The label aims to bring both ancient and modern sounds to a wider audience that were once hidden away in a specific part of the world. Besides the wamono comps, 180g also releases albums by contemporary Japanese artists and reissues older albums by creators like Minoru “Hoodoo” Fushimi. They also work with a Japanese record store disk union stream modern Brazilian music in Japanese stores and digitally.
The way 180g operates isn’t like a Western label curating and showcasing non-English music, but rather a collaborative effort between artists and labels to bring their work to a wider stage.
Gouty lived in Tokyo from 2008 to 2015, working at Dub Store Records in Nishi-Shinjuku, a brick-and-mortar store and label specializing in reissues of Jamaican music. “I was the only foreigner in the company and learned a lot about the Japanese way of working and attention to detail.” After his stay in Tokyo, he wanted to create a label to help export Japanese music abroad. In 2017, he founded 180g with Brottes, a compatriot he had met at home and who, as an avid record collector, frequently traveled to Japan to dig and hang out at the Baobab.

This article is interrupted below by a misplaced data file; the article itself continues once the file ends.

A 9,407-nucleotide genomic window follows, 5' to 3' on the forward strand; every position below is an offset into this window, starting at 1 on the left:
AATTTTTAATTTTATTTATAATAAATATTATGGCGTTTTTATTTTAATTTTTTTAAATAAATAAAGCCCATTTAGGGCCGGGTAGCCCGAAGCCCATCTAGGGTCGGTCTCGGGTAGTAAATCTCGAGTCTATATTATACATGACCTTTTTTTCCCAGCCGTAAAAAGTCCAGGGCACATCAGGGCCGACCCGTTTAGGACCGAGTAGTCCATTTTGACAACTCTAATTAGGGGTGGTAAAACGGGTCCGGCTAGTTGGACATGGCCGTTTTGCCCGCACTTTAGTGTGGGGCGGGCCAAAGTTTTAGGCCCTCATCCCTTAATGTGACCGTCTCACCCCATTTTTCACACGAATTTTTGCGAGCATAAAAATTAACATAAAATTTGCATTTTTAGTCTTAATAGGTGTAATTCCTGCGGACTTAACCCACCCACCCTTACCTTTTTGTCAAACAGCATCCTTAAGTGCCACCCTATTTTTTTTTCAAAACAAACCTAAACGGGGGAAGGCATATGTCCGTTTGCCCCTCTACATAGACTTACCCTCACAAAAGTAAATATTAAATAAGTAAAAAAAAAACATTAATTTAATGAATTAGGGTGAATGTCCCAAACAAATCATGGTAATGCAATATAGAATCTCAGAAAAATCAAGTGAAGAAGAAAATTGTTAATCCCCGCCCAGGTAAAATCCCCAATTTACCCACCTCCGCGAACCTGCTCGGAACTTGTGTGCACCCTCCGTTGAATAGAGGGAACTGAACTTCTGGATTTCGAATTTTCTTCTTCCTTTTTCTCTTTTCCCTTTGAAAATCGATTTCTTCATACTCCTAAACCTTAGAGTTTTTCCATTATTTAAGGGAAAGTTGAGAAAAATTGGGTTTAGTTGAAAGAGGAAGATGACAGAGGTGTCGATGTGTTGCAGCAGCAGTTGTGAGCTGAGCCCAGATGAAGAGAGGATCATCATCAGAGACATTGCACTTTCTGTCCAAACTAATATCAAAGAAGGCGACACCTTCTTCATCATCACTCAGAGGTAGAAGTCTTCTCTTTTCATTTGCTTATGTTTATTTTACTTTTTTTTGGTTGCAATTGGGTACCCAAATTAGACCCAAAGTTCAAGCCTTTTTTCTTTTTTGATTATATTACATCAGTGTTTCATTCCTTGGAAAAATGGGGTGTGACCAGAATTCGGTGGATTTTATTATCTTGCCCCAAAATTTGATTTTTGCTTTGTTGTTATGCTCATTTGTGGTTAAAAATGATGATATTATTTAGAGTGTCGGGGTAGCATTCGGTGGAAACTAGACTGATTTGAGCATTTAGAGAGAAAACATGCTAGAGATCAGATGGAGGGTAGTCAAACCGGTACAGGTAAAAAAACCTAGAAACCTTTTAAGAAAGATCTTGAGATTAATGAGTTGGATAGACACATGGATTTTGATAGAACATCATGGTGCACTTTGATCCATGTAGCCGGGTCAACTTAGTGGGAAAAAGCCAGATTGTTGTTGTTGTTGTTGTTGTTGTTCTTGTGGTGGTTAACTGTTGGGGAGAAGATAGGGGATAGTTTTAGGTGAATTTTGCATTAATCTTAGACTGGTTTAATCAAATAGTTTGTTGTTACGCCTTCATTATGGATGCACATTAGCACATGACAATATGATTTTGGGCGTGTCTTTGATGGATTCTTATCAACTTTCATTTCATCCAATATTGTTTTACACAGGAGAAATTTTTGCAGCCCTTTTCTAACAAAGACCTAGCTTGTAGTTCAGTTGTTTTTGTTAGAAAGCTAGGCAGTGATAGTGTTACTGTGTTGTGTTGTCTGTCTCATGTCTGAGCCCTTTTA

“In fact, he brought [our first artist] Ajate to us because on one of his trips he met one of their members, and they gave him a CD at Baobab,” says Gouty. When Brottes brought it back to France, they listened to it and loved the fusion of afro-groove with traditional Japanese sounds, some of which are generated by instruments invented by the band.
“Usually the people who run labels value achievements and popularity, but 180g was fascinated by our music itself,” said Ajate singer Junichiro “John” Imaeda. “That was the deciding factor for our membership.”